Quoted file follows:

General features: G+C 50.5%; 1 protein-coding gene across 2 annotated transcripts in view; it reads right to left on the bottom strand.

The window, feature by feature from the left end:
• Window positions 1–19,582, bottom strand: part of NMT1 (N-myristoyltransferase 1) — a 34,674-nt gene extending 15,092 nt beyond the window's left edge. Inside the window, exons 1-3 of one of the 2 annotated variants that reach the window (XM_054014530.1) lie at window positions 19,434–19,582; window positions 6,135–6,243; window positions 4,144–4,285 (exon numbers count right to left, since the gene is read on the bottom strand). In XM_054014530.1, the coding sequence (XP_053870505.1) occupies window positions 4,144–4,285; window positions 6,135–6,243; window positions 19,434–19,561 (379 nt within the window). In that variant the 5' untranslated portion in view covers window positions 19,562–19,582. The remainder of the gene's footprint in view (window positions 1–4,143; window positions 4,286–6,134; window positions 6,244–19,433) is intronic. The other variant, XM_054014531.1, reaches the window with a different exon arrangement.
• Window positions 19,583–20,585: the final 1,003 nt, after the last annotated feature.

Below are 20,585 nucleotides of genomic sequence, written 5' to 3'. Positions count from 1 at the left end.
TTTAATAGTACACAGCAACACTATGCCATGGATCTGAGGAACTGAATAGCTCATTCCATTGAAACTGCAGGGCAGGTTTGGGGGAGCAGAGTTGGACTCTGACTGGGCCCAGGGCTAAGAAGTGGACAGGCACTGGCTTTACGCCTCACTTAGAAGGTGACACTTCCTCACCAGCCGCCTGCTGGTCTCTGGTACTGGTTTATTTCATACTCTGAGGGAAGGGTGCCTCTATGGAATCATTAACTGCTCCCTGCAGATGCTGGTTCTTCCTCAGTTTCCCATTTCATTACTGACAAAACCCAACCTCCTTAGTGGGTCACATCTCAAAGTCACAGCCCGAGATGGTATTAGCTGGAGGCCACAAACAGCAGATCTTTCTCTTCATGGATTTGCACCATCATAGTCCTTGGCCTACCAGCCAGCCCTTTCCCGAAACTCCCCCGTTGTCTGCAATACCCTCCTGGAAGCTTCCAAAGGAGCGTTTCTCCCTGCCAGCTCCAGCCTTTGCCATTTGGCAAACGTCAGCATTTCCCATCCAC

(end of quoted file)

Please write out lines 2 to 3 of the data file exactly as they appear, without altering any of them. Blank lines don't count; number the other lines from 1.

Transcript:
The window, feature by feature from the left end:
• Window positions 1–19,582, bottom strand: part of NMT1 (N-myristoyltransferase 1) — a 34,674-nt gene extending 15,092 nt beyond the window's left edge. Inside the window, exons 1-3 of one of the 2 annotated variants that reach the window (XM_054014530.1) lie at window positions 19,434–19,582; window positions 6,135–6,243; window positions 4,144–4,285 (exon numbers count right to left, since the gene is read on the bottom strand). In XM_054014530.1, the coding sequence (XP_053870505.1) occupies window positions 4,144–4,285; window positions 6,135–6,243; window positions 19,434–19,561 (379 nt within the window). In that variant the 5' untranslated portion in view covers window positions 19,562–19,582. The remainder of the gene's footprint in view (window positions 1–4,143; window positions 4,286–6,134; window positions 6,244–19,433) is intronic. The other variant, XM_054014531.1, reaches the window with a different exon arrangement.